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Neck Pain: Causes and Treatment

The most common source of neck pain is the musculoskeletal system. The neck muscles, discs between the cervical vertebras, ligaments binding the bones, facet joints joining the posterior part of the vertebras, layers surrounding the spinal cord and nerves may cause pain.

The possibility of neck pain within a year is approx. 40% for any individual. Although there are many etiological factors of neck pain, most of them are not related to any serious disease.


The mean weight of the head is 5-6 kg. Our neck has not only to carry this weight, but has to coordinate movements in right-left and up-down directions. The cervical part of the spine has less support compared to the rest of the spine. Furthermore, we tend to live with postures, which are very uncomfortable for the neck due to the working environment and habits. All these loads and tensions cause injuries in the abovementioned structures. This is the reason for the high incidence of neck pain. Fortunately, it may be treated with simple precautions.


When is a neck pain serious?


If you have persistent and progressive neck pain, if it lasts more than 6 weeks, if you feel severe pain even with a slight touch, if you have fever, fatigue, nausea, weight loss, you should visit a physician. If the pain spreads to your arms, if you have paresis, weakening and tingling in legs and arms, you should consider a visit to a physiatrist. These symptoms do not necessarily point at a serious disease but, they mean that you should visit a physician.

The Causes of the Neck Pain Related to the Musculoskeletal System


  • Trauma: For example, accidents causing whiplash injury, in which the neck injury is caused by a sudden movement of the head forward and backward (like in a road accident), sports injuries.
  • Anxiety and stress (cause muscle spasm)
  • Myofascial pain syndrome
  • Teeth grinding or clenching
  • Jaw joint deformities
  • Tension-type headaches (neck pain can trigger a headache)
  • Carrying heavy bags on shoulder
  • Sitting and sleeping with an unsuitable posture
  • Looking at the monitor for a long time
  • Increased curvature of the spine in the developmental period (scoliosis)
  • Joint calcification (spondylosis, facet arthritis)
  • Cervical disc hernia
  • Nerve compression (due to the herniation or calcification)
  • Rheumatic diseases (ankylosing spondylitis, rheumatoid arthritis, fibromyalgia)


How Can The Neck Pain Be Prevented?


Correction of the postural problems, adjustment of the chair and table, so that monitor and the eyes are at the same level, going around and yawning in every 20-30 minutes are useful precautions. You should never carry heavy loads on your shoulder with a shoulder strap; you should use headphone or speaker during phone calls; changing the pillow, if you wake up with a stiff neck (relatively thinner pillows with neck support should be preferred); lying on your side or in the supine position instead of facedown position can be considered. You can decrease significantly the risk of neck pain, if you regularly exercise and stretch your neck muscles and strengthen your waist and abdomen muscles.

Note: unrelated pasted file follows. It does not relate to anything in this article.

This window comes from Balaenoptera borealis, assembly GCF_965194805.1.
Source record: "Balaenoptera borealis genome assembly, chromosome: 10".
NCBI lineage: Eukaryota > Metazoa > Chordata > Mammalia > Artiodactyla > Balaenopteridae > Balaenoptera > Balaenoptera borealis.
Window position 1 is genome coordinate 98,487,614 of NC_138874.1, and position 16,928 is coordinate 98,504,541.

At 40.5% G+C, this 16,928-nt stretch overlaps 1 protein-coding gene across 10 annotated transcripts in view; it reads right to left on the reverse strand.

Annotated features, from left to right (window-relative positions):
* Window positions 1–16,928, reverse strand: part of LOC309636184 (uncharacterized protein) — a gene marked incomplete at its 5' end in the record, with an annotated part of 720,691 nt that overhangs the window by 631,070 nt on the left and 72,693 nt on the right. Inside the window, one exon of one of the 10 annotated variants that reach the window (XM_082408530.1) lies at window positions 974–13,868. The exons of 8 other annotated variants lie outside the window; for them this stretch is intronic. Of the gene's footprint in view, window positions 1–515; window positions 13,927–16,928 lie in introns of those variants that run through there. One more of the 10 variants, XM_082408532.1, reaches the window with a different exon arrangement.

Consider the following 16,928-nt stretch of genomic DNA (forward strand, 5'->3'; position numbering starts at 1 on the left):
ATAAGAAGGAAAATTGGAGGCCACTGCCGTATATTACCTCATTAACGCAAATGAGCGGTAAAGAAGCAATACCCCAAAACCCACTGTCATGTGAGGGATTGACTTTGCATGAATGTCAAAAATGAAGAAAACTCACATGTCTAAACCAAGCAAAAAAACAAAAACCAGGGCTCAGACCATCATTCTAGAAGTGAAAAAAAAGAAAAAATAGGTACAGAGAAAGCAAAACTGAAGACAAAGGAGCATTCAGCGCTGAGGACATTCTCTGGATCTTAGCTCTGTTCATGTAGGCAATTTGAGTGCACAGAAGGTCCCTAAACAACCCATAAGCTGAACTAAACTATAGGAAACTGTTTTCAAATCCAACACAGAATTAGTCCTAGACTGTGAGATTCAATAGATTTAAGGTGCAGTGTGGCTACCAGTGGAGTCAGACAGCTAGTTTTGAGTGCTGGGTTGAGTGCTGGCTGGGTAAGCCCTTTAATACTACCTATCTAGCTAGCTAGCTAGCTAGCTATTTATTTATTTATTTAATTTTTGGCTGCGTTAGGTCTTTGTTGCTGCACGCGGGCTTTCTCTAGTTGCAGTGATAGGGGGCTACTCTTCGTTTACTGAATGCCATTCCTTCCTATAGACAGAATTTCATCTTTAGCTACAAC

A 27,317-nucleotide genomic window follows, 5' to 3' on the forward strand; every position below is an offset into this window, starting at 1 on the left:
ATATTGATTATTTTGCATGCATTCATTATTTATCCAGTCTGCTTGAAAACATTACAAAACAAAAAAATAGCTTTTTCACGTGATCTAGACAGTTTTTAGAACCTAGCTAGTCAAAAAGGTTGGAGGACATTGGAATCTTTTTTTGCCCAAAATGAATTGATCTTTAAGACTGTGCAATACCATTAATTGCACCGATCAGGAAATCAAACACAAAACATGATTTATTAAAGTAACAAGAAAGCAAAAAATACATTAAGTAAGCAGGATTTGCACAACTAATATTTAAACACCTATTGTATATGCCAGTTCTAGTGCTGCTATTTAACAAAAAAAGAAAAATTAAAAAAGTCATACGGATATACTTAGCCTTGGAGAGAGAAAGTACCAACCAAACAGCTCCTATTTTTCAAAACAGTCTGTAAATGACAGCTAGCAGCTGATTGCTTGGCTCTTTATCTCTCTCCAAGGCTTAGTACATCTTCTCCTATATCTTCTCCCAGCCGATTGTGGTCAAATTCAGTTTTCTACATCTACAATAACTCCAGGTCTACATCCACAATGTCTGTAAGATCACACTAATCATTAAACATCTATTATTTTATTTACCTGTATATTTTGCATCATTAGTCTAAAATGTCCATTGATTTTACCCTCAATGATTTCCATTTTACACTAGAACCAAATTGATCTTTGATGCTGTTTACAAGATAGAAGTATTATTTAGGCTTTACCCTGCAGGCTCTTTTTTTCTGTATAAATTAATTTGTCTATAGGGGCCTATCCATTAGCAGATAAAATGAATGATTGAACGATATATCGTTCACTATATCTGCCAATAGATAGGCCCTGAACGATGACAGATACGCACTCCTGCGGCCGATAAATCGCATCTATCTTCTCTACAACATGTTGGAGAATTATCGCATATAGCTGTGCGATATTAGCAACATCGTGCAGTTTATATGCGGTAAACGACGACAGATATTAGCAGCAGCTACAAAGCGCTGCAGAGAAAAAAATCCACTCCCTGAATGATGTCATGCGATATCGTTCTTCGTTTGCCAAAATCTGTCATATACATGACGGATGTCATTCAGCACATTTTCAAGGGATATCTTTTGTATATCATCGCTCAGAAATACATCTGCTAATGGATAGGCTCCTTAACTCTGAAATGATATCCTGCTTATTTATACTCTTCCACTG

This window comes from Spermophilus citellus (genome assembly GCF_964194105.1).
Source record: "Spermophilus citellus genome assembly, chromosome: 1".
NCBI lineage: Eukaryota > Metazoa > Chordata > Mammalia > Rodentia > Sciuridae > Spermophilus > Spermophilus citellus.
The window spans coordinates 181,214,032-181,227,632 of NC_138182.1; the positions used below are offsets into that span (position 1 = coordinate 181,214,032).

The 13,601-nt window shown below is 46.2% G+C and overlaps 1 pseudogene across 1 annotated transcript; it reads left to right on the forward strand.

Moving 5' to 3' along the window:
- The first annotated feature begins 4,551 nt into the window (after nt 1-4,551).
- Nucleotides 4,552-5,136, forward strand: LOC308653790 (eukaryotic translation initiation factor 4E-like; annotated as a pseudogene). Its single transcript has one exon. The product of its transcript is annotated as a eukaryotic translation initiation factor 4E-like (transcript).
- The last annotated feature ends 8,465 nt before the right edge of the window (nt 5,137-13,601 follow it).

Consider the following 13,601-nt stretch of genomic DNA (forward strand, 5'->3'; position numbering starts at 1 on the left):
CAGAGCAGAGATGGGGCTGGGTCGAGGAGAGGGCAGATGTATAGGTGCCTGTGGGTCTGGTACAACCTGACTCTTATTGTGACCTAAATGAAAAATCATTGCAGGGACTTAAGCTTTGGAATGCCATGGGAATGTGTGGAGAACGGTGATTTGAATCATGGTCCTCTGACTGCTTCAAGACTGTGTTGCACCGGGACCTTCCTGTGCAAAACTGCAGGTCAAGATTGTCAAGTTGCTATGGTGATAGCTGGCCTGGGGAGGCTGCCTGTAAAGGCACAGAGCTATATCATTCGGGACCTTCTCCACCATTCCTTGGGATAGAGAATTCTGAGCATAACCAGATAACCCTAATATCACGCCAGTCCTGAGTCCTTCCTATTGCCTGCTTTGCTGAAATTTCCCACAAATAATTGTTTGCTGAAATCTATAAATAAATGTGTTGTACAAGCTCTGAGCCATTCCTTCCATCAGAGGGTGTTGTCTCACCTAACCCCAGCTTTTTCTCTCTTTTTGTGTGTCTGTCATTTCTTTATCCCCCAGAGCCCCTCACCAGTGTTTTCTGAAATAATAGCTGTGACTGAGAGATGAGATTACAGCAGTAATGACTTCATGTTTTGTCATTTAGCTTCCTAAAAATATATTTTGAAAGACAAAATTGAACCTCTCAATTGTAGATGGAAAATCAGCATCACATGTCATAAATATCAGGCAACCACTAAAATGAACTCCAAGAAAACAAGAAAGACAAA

What To Do If You Have Neck Pain?


If you have neck pain, we recommend to increase your daily activity as much as possible. You may continue with all your daily activities. However, it is better to avoid extensive exercises. No need for the bed rest. Most of the neck pains recover within a week.

First-line analgesics, heat and cold applications (it is usually more useful if you apply cold first day and then heat), stretching exercises with smooth left-right movements of the head and massage may help to recover. If you cannot find relief with these methods within a week, you should visit a physician. After a complete anamnesis and physical examination, your physician may request further examinations like x-ray, MRI, EMG (electromyography) and hemogram.


How Is The Physiotherapy Performed?


The treatment depends on the etiology of neck pain. Methods such as electrotherapy targeted to the pain, superficial and deep heating methods, massage, exercise, manual therapy, traction, acupuncture, trigger point injections, dry needling, prolotherapy and steroid injections may be used.